Gwinnett County does not comment on pending litigation, a spokesperson said. Commissioners last year unanimously voted to remove the monument after two acts of vandalism, saying the its safety, and public safety, was in jeopardy.
The suit asks for the monument to be reinstated and for the county to pay three times the cost of replacement and any necessary repairs. It also seeks punitive damages, attorney’s fees and court costs.
The monument’s location has not been disclosed since it was carted off.
The Sons of Confederate Veterans’ Major William E. Simmons Camp No. 96, based in Lawrenceville, paid for the monument’s installation in 1993, according to the lawsuit. It consists of granite slabs with carvings of an early Confederate flag, a Confederate soldier and inscriptions including the dates 1861-1865, a quote from Winston Churchill and “LEST WE FORGET.”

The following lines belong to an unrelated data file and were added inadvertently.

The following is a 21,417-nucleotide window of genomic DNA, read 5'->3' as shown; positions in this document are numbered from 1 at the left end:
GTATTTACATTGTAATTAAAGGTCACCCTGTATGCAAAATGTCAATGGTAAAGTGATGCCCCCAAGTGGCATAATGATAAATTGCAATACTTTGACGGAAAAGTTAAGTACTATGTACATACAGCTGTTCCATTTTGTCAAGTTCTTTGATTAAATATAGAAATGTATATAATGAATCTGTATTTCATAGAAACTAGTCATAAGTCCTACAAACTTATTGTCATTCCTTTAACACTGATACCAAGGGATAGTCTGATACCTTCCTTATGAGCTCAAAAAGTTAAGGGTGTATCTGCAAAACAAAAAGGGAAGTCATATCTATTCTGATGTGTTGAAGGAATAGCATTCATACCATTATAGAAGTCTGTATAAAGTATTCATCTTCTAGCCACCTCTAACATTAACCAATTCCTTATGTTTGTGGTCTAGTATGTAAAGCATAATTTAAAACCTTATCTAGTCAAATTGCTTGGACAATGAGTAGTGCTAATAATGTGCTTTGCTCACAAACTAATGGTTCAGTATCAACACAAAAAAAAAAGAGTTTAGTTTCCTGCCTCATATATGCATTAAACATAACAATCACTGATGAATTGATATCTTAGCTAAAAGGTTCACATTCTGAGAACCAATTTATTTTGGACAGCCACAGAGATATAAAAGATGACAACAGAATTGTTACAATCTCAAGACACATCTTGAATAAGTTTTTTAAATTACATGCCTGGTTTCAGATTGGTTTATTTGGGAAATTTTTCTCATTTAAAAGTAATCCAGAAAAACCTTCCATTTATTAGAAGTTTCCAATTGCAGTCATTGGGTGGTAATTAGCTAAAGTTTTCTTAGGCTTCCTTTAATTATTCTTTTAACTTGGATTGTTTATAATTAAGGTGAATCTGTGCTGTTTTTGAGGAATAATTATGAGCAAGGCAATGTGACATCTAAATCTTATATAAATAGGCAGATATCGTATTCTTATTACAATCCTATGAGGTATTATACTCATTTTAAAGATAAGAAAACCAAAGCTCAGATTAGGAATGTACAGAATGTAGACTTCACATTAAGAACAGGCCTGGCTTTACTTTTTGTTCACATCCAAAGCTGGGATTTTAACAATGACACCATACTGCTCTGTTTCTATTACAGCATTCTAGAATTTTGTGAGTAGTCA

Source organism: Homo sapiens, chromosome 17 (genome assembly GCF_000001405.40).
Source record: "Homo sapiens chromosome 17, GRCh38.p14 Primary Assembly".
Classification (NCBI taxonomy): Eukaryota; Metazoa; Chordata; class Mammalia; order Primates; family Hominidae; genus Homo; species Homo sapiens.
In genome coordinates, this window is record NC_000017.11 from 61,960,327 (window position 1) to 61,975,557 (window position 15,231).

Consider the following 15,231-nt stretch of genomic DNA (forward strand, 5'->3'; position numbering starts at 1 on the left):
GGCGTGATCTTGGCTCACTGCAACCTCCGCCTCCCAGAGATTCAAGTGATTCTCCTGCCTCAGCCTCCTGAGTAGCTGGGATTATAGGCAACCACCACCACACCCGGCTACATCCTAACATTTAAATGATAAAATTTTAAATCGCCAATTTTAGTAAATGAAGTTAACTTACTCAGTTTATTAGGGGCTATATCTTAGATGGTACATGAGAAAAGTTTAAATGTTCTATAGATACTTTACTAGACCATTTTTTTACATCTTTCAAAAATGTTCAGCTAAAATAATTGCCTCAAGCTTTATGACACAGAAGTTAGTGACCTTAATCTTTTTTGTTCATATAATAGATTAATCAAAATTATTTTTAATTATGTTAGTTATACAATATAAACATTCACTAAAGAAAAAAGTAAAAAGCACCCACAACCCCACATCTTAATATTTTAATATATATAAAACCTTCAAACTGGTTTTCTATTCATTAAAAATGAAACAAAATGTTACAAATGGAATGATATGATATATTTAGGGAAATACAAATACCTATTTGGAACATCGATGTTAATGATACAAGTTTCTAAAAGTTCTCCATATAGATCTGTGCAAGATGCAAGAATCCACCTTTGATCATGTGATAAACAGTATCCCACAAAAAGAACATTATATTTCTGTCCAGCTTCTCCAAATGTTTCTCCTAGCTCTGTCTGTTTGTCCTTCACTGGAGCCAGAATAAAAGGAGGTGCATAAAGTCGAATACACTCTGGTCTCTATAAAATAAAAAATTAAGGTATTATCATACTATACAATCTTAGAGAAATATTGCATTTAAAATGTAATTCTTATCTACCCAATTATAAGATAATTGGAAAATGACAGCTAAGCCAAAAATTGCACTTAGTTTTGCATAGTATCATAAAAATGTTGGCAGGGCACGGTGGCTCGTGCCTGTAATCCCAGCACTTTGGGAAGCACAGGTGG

Many celebrated the monument’s removal, calling it a symbol of hate.
King argued that World War II soldiers are celebrated even though the military at the time was segregated and ran Japanese internment camps.
“I think it’s clear that monuments like this one were put up not in tribute to slavery but in tribute to bravery,” he said. “Any time soldiers are sent into the field, there are some positive and negative motivations behind it.”